In a wild turn of events that’s sadly and frustratingly in-character for the weak-willed league commission, the NFL has formally levelled a ban on its players kneeling during the American national anthem.
League commissioner Roger Goodell, an enfeebled puppet who cares far more about keeping black players silent and in-line than he does about treating issues of domestic violence with any modicum of seriousness, issued a statement this morning confirming that the league will issue a fine to the team of any player who does not “stand and show respect” for the American flag and national anthem when it is played as part of standard pre-game proceedings.
The kneeling “controversy” sparked in 2016 after then-San Francisco quarterback Colin Kaepernick knelt during the anthem to protest police brutality and systemic economic inequality being perpetrated against America’s black and non-white communities. Subsequently, he was made a finalist in last year’s Time Person of the Year, whilst being made a virtual pariah in by NFL teams, none of whom contracted him for the 2017 season despite career stats that exceeded many of the league’s (white, mostly) starting quarterbacks.
Today’s NFL ruling asserts that all players who take the field will, by rule, have to stand during the anthem. However it also stipulates that those who do not wish to stand during the anthem can remain in the locker room. Out of sight, out of mind, etc.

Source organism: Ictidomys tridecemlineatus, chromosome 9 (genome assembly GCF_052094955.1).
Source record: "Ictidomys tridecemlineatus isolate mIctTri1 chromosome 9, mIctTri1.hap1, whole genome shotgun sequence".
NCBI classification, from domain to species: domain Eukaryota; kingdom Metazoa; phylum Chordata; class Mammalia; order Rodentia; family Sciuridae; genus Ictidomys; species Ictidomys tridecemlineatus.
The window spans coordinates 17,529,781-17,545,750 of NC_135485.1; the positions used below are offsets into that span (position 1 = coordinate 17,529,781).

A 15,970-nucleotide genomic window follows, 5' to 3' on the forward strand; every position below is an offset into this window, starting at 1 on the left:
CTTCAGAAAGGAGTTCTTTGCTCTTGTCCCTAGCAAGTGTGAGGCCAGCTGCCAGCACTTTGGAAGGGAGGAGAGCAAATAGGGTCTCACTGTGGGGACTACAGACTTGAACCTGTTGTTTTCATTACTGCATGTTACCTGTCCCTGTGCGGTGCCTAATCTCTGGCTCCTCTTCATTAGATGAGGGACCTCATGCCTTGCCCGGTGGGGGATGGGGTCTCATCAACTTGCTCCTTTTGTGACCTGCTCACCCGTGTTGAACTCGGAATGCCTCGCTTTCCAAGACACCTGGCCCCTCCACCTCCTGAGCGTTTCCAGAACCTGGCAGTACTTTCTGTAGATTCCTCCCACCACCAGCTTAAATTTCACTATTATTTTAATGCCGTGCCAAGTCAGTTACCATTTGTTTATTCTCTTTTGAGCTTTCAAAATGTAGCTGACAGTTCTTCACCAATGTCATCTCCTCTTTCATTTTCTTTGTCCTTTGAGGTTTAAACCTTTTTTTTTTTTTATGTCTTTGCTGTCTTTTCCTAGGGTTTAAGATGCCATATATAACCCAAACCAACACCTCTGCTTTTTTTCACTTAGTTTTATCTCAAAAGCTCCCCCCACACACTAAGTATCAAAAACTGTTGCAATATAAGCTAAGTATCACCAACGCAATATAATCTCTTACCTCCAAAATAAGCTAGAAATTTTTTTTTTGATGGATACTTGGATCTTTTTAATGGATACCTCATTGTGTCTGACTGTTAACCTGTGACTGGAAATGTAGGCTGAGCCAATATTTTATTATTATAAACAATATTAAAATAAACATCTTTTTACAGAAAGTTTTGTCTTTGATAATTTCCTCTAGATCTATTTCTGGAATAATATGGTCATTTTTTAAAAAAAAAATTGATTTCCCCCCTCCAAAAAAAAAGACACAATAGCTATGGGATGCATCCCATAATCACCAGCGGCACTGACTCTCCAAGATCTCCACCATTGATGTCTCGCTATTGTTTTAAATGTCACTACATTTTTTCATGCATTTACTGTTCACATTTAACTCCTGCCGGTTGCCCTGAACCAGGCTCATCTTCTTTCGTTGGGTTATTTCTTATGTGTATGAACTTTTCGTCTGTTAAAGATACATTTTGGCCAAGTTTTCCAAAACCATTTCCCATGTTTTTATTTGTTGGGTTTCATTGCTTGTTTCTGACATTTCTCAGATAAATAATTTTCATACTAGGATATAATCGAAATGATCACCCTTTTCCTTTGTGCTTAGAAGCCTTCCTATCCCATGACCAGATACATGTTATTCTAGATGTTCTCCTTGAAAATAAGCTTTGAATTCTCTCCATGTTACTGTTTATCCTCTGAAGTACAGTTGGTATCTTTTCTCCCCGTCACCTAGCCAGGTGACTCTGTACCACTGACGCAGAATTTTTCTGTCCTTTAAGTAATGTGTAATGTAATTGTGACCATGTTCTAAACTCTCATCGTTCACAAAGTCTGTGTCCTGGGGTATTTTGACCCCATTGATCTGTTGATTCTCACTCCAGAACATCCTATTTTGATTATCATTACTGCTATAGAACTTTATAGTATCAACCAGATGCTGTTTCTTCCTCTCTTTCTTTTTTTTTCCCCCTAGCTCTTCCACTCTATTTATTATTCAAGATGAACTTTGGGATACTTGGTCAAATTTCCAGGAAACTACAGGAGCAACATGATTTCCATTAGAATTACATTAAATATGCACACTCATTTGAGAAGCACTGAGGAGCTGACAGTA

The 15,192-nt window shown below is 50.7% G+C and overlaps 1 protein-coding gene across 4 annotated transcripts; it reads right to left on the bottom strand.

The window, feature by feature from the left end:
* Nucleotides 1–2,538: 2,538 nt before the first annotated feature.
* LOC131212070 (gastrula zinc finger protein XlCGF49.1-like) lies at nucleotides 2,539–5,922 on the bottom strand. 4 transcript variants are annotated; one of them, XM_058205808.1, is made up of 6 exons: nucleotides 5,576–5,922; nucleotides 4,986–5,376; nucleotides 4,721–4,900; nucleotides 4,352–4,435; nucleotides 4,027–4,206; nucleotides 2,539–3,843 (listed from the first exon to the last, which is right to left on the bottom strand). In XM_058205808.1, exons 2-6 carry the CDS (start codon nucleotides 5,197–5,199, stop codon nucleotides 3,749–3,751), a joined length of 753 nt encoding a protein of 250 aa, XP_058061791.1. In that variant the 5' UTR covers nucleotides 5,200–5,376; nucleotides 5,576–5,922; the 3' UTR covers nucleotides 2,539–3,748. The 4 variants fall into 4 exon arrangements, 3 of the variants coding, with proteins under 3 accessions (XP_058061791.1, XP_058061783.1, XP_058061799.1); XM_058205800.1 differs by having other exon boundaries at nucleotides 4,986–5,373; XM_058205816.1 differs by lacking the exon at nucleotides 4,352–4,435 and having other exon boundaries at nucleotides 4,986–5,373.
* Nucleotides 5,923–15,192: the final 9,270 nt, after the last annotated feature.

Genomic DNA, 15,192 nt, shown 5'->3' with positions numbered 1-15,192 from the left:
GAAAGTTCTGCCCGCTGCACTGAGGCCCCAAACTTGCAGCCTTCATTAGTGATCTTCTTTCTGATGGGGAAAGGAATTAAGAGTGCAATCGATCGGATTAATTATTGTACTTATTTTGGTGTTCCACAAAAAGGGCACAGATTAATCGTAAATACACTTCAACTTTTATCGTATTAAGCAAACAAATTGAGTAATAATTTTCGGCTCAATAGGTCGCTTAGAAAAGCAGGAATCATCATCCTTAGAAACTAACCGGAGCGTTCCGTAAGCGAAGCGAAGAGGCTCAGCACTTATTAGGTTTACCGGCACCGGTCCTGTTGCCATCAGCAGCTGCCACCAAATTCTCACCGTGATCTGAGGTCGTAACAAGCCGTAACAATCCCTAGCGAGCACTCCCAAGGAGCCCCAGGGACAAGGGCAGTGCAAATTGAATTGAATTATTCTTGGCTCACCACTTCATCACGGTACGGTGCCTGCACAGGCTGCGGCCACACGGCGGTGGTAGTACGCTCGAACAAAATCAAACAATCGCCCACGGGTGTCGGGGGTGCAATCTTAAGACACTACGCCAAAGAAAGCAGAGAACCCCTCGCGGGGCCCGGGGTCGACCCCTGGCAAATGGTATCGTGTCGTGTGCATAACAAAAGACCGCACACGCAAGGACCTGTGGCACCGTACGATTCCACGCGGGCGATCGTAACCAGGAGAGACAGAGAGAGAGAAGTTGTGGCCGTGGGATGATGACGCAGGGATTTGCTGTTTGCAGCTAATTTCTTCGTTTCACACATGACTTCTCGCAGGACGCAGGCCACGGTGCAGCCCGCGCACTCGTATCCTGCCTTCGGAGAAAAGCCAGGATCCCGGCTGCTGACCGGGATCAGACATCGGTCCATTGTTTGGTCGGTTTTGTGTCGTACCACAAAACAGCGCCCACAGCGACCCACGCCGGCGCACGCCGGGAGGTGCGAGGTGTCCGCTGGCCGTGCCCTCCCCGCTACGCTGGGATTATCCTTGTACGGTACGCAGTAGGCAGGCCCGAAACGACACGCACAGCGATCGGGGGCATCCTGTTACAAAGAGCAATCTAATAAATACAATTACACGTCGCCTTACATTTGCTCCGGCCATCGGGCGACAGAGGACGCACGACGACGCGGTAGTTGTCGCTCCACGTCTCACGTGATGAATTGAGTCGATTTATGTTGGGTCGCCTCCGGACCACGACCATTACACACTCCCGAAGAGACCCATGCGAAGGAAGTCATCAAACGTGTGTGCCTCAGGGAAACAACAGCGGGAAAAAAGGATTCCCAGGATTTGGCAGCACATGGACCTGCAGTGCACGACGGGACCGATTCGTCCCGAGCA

A statement attributed to Goodell claims that the rule is “unique in professional sports and quite likely in American business.“
Statement from NFL Commissioner Roger Goodell pic.twitter.com/1Vn7orTo1R— NFL (@NFL) May 23, 2018
It was unfortunate that on-field protests created a false perception among many that thousands of NFL players were unpatriotic. This is not and never was the case.
Wild scenes, TBH.
The ruling leaves individual teams free to devise their own individual punishments should any of their players choose to kneel during the anthem in spite of the rule.
Almost immediately after the directive was issued, the NFL Players Association issued a terse rebuttal, asserting the league had absolutely not consulted the players in constructing the rule, despite the NFL’s statement hinting they had.
The league, which has been reeling from continued controversy in one form or another for a number of years now, hopes quite sincerely that this rule, one that effectively amounts to gagging players, will allow them to “stick to sports,” quenching the rabid thirst of conservative fans.
But really, at its core, it’s a ruling that runs dangerously close to infringing on player’s first amendment rights. If left unchallenged, that’s a mighty dangerous precedent for professional athletes in America.
The 2018-19 NFL season begins in September.
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